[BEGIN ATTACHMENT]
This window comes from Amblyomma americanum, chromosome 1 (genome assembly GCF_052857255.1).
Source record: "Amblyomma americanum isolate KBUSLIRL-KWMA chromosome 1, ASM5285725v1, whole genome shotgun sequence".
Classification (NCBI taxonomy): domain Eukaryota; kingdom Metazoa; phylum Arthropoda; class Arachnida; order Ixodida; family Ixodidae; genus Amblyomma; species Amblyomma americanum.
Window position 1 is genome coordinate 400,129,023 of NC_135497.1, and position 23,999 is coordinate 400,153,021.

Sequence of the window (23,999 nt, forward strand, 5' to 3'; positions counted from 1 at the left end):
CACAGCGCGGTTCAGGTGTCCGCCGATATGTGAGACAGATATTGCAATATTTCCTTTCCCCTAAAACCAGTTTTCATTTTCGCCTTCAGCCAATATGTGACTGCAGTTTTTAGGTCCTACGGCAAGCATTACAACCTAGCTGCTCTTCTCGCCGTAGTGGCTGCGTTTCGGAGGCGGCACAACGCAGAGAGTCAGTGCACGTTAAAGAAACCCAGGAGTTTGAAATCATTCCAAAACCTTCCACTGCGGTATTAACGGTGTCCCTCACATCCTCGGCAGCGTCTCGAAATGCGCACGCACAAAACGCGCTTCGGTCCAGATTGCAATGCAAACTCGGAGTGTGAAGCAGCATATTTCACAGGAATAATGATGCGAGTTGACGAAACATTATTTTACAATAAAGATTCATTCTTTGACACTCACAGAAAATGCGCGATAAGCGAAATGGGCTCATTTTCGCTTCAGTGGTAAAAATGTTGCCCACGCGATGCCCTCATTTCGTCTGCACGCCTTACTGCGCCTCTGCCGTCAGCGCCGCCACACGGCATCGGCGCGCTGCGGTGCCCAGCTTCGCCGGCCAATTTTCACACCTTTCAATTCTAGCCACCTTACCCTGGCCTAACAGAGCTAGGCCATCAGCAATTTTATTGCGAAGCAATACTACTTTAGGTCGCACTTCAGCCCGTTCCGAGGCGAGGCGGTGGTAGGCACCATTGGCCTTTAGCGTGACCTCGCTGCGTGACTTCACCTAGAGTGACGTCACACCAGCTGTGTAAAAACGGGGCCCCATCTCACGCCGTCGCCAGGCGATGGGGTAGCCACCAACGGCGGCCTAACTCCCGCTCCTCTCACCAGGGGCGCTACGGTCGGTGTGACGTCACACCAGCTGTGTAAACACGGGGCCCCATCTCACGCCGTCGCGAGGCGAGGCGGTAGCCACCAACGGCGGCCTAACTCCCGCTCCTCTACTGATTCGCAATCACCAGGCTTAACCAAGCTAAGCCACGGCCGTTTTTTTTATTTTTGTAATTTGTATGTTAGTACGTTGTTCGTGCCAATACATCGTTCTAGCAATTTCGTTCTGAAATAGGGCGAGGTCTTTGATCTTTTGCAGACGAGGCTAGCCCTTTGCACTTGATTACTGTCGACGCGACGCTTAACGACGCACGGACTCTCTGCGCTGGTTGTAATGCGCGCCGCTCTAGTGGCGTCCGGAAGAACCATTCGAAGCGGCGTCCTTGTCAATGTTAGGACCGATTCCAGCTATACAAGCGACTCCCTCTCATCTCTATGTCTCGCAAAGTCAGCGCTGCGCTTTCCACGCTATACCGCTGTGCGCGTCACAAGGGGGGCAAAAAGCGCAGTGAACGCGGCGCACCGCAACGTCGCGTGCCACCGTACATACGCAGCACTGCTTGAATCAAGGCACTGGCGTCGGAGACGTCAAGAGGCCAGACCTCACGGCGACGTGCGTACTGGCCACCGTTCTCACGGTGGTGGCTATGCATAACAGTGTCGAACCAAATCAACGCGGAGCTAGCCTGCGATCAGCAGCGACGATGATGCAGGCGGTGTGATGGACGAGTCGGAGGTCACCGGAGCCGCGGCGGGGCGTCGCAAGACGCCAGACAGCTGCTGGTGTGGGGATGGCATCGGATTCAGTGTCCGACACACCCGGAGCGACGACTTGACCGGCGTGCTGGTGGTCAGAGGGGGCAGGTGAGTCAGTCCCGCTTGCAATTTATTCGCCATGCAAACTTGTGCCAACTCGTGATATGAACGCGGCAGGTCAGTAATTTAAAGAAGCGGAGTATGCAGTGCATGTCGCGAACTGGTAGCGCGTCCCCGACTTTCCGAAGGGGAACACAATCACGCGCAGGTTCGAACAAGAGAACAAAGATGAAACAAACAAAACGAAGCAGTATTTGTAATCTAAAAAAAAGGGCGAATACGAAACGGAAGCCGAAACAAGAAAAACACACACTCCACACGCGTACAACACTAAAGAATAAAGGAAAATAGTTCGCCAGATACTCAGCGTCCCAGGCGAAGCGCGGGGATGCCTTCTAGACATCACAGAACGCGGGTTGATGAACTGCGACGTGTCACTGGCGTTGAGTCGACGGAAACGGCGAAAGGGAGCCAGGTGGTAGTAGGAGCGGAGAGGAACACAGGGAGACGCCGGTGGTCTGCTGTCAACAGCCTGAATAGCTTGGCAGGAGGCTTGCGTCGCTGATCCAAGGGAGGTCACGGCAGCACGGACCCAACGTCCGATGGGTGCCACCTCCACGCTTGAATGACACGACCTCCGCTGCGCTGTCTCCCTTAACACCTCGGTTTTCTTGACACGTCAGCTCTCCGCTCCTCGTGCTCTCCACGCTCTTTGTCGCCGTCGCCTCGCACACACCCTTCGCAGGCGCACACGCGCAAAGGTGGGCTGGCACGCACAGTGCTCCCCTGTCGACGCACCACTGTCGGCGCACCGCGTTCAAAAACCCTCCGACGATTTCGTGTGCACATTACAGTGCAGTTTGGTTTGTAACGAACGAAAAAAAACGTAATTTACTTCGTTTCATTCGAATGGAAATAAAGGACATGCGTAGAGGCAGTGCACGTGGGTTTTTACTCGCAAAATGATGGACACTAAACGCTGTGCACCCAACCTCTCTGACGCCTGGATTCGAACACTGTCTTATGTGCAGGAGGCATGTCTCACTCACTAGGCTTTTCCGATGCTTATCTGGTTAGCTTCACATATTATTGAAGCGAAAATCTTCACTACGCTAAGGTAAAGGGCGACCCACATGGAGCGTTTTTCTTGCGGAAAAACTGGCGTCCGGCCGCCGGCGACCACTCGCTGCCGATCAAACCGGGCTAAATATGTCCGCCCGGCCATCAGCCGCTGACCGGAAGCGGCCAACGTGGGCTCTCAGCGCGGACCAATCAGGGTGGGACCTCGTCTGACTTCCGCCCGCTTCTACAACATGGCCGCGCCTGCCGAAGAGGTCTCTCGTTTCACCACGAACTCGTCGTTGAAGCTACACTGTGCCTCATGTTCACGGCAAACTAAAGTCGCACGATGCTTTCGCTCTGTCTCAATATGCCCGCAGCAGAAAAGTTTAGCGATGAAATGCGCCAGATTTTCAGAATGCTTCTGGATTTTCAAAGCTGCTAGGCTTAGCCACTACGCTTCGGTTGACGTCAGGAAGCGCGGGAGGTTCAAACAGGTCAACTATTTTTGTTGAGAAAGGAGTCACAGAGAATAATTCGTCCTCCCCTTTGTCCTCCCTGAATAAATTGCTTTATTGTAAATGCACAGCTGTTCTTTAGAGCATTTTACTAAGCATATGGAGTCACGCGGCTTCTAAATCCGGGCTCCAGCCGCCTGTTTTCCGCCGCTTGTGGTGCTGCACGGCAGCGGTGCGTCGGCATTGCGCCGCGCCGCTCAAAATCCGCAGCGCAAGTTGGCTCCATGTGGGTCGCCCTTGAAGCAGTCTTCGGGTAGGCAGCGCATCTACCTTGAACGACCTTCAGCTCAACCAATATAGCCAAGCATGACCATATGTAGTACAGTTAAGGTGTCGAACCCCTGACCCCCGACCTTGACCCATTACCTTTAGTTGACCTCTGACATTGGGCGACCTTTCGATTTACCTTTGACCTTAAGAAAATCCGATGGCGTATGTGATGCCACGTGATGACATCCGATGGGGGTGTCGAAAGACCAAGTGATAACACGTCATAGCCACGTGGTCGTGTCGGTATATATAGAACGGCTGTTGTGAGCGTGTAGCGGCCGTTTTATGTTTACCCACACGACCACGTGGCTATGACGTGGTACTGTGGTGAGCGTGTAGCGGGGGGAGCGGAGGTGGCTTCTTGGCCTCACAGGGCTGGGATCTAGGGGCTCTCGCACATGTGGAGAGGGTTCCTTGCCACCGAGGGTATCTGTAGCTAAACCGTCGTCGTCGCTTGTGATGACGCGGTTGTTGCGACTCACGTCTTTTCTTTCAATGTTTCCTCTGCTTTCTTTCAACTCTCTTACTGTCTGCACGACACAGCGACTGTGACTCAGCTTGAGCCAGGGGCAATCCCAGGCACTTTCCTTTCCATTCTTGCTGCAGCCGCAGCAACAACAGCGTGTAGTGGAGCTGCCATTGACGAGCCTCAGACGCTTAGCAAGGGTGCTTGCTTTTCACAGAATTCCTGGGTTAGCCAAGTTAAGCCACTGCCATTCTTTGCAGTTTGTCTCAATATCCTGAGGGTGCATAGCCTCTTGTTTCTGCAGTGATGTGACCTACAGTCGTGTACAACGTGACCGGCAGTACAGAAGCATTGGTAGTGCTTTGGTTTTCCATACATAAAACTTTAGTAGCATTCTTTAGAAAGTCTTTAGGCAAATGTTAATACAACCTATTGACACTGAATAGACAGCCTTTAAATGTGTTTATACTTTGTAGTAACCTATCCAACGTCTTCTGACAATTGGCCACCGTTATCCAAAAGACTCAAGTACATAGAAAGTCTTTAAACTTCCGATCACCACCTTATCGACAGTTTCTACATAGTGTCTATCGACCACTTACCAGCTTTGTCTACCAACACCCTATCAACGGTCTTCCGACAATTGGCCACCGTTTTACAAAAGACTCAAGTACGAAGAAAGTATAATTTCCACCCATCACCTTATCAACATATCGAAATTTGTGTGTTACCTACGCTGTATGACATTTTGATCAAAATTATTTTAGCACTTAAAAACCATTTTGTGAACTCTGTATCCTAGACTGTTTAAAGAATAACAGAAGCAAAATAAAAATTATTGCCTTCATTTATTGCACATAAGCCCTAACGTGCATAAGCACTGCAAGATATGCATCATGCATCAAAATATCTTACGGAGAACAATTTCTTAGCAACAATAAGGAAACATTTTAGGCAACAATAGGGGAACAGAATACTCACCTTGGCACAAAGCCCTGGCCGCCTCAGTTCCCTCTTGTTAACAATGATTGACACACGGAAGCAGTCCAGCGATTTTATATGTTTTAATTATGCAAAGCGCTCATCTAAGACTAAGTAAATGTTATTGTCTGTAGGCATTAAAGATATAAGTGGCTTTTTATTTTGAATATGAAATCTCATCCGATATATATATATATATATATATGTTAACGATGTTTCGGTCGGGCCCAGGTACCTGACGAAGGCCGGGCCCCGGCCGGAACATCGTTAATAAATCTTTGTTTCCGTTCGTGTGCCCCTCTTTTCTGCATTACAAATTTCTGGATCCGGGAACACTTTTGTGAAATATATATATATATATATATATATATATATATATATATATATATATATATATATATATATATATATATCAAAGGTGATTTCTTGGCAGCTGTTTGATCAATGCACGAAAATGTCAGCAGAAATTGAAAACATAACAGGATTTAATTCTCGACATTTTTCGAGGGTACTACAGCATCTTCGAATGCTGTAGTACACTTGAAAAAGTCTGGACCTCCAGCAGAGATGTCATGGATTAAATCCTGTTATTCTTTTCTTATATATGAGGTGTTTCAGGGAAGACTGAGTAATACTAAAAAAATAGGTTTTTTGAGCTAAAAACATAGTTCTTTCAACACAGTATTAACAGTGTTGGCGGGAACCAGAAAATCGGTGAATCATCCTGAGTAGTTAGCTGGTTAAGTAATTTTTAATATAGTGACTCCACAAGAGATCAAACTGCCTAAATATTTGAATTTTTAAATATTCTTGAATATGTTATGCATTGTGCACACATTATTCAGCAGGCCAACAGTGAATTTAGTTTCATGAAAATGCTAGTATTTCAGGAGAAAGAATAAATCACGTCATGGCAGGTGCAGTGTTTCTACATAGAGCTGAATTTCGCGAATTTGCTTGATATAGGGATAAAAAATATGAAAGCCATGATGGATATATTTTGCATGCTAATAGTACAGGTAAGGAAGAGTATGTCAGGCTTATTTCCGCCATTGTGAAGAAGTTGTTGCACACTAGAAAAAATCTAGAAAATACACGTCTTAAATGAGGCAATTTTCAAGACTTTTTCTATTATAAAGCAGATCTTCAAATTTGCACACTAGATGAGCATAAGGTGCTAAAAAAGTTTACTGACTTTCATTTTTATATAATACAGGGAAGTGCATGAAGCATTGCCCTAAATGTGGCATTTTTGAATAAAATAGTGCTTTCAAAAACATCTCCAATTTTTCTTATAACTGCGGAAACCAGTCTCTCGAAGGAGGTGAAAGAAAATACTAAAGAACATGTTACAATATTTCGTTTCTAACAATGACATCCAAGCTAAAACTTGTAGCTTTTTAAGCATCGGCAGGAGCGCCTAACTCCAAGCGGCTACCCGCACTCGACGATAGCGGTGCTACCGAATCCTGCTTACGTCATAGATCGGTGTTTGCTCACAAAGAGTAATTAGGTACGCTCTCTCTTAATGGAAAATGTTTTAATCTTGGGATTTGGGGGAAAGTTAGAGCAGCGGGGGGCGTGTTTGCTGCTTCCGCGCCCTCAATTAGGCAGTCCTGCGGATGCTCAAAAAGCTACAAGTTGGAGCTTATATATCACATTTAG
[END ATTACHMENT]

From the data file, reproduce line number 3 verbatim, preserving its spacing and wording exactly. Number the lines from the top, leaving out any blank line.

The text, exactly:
Classification (NCBI taxonomy): domain Eukaryota; kingdom Metazoa; phylum Arthropoda; class Arachnida; order Ixodida; family Ixodidae; genus Amblyomma; species Amblyomma americanum.